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Fort Providence plans search for unmarked graves

A memorial erected in Fort Providence to remember the 298 people buried in an unmarked cemetery, including 161 children who attended the local residential school
A memorial erected in Fort Providence to remember 298 children buried in an unmarked cemetery, including 161 children who attended the local residential school. Photo: Albert Lafferty

Warning: The following report contains descriptions of genocide and violence committed against Indigenous children and communities. If you require support, the National Indian Residential School Crisis Line can be reached 24 hours a day by calling 1-866-925-4419.

The Deh Gáh Got’ı̨ę First Nation plans to search the grounds of the former Sacred Heart residential school site in Fort Providence for unmarked graves.

First reported by CKLB, Chief Joachim Bonnetrouge confirmed to Cabin Radio that the First Nation hopes to complete a search of the grounds before snowfall this year.

The Sacred Heart School opened in Fort Providence in 1867 and closed in 1960, according to the National Centre for Truth and Reconciliation. It was run by the Catholic Church and generally enrolled between 65 and 75 students at a time.



“We still feel the remnants … it’s such an impact, socially,” Bonnetrouge said.

“The things people have endured over the years need to be acknowledged and eventually there will be some form of closure, but that impact and the legacy will still be with us for a long time to come yet.”

Bonnetrouge himself attended the residential school. He said the experience has stuck with many members of the community and affected the culture.  

“We know for a fact that a lot of the Dene beliefs, ceremonies went underground,” he said. “It was defiled by the church.



“My uncles were telling me, when they were in a mission, people would come from the spring hunt to the community to sell their furs, and they could hear the drums in the evenings and wanted to go see. They would ask permission, and Father Superior would say they’re not allowed to go because it’s the work of the devil.”

Searching the grounds is a step toward healing, Bonnetrouge said.

That process will start with a consultations of Elders and former students to learn what they may know and determine the best way forward. Residents have already been reaching out with stories of the school and surrounding grounds, according to Bonnetrouge.

He added the First Nation is looking for extra funding to help obtain ground-penetrating radar and carry out the examination.

Remembering the ancestors

Over the past half-year, nearly 2,000 unmarked graves have been found at former residential school sites across Canada. More Indigenous communities are launching their own searches to find the children that never came home.

The upcoming search in Fort Providence builds on work done nearly three decades ago to identify and commemorate community members – including children who attended the residential school – buried in a local cemetery.

Albert Lafferty, a Métis resident of the hamlet, led research efforts between 1992 and 1994. He said he was inspired to take action after hearing about the cemetery from community members throughout his childhood.

“I would often hear our family members mention the old community cemetery here in Fort Providence that had been ploughed over in 1948,” he said. “Many of our ancestors were buried there, along with people from the mission and from residential school.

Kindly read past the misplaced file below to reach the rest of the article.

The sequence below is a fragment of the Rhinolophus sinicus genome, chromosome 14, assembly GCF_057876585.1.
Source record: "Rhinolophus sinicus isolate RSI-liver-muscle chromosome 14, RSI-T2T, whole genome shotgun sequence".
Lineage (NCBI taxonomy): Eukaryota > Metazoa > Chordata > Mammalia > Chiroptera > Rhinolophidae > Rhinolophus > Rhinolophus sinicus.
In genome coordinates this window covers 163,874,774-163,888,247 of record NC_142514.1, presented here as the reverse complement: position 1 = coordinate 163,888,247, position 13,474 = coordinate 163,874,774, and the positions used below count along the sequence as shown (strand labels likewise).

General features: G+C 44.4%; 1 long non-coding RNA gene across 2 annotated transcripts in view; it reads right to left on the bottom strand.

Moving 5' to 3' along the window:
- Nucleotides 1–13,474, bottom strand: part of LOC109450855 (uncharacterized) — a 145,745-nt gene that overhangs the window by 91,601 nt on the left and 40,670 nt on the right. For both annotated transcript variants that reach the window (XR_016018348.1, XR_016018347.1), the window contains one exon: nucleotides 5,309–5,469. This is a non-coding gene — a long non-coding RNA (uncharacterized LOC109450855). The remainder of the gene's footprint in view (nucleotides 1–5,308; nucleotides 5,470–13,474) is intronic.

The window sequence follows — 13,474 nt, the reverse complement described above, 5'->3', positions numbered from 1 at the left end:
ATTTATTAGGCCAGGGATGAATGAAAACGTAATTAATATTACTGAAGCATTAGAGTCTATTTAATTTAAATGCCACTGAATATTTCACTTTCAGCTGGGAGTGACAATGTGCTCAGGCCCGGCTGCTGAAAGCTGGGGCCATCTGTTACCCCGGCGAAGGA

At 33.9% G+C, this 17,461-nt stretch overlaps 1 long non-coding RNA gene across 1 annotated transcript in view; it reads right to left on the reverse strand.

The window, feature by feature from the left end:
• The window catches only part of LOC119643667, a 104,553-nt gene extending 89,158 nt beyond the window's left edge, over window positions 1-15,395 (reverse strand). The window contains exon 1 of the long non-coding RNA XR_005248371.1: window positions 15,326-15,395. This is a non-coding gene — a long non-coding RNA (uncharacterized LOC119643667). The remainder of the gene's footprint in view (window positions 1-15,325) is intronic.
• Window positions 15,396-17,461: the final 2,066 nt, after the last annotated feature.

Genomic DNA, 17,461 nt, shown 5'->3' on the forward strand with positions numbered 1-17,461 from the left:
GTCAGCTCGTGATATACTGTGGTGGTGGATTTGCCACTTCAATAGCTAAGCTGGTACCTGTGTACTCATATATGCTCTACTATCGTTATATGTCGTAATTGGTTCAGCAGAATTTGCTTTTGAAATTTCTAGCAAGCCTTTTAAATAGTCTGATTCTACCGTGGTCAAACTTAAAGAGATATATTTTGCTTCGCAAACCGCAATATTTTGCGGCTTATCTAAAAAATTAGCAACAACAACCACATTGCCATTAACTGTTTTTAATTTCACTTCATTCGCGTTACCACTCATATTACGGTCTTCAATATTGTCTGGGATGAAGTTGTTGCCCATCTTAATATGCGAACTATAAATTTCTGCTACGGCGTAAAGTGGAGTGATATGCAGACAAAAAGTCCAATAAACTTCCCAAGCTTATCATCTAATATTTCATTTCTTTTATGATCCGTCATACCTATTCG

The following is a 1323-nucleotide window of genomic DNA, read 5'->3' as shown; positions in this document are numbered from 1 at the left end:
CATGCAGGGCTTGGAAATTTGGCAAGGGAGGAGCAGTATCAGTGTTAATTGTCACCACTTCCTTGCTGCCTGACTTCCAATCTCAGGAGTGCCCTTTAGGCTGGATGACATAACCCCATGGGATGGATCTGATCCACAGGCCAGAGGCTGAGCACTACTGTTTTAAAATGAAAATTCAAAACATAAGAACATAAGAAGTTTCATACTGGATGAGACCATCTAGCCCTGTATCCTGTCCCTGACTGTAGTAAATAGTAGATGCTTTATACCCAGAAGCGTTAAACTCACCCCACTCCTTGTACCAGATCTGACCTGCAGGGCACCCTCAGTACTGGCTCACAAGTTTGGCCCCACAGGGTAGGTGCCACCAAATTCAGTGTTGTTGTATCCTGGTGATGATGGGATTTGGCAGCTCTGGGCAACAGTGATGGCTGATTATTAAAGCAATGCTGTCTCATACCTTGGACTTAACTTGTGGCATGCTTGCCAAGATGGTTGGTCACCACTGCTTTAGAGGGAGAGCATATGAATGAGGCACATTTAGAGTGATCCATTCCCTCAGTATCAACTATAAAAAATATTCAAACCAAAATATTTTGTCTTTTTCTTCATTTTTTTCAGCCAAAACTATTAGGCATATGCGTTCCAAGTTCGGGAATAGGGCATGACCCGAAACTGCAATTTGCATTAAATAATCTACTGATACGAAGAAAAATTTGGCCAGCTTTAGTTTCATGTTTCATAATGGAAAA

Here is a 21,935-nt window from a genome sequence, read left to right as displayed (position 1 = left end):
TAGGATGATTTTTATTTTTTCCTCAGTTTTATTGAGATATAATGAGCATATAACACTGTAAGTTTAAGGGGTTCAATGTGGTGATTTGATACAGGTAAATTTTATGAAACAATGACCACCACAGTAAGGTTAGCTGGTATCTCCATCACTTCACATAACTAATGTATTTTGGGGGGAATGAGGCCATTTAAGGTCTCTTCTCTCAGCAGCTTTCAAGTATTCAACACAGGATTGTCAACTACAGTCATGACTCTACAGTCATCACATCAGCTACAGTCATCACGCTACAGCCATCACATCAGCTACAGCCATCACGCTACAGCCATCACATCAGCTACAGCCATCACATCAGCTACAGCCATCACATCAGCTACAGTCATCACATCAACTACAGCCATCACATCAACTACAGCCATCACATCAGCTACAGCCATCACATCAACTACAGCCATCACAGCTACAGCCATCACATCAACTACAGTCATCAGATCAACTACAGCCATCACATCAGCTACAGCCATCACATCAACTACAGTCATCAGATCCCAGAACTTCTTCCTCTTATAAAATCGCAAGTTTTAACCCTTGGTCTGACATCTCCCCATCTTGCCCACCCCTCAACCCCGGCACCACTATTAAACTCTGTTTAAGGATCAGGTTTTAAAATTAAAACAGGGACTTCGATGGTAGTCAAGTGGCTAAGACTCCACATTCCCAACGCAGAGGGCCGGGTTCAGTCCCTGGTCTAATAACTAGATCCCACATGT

“I was looking ahead, thinking that in 50 years or a few decades ahead, there may be development along that site. If it’s not preserved, then they may do a hotel or condo or something there, and they will be disrupting the burial grounds for our Métis ancestors and the First Nations people that are buried there.”

A memorial erected in Fort Providence to remember the 298 people buried in an unmarked cemetery, including 161 children who attended the local residential school
The Fort Providence memorial. Photo: Albert Lafferty

Lafferty has family buried in the site.

To preserve their memory and others, he spent two years researching and compiling a list of those buried in the cemetery with assistance from the Roman Catholic Diocese in Yellowknife.

He was able to determine that the first community cemetery was established in 1868 where the mission was built, then moved to another location in 1929, where the current Roman Catholic cemetery stands. After the old cemetery was ploughed over in 1948 – for reasons still unknown to the community, Lafferty said – it became a potato field.

Lafferty was able to track down a total of 298 names of people buried at the site, their graves unmarked. A memorial has since been erected to honour them.

“It is a sacred area,” he said of the site. “It has meaning to us. They were our ancestors. We’re the living people, the descendants today that live here in Fort Providence.

“It’s important that this is documented and it remains preserved, sacred, and undisturbed so that there’s no future development at that site.”

The cemetery also holds 161 children from across the Mackenzie Valley who attended the residential school.



Lafferty said he was glad to hear the Deh Gáh Got’ı̨ę First Nation would be searching the former school grounds.

However, he continued, it’s a first step.

“I tried to make sense as to why these cemeteries were covered up, or why they were no longer designated cemeteries for some reason,” he said.

“Now there’s more work being done across the country and through the North, I expect there’ll be more along that path to discover and reflect upon what transpired for generations of Indigenous people from one end of Canada to the other.”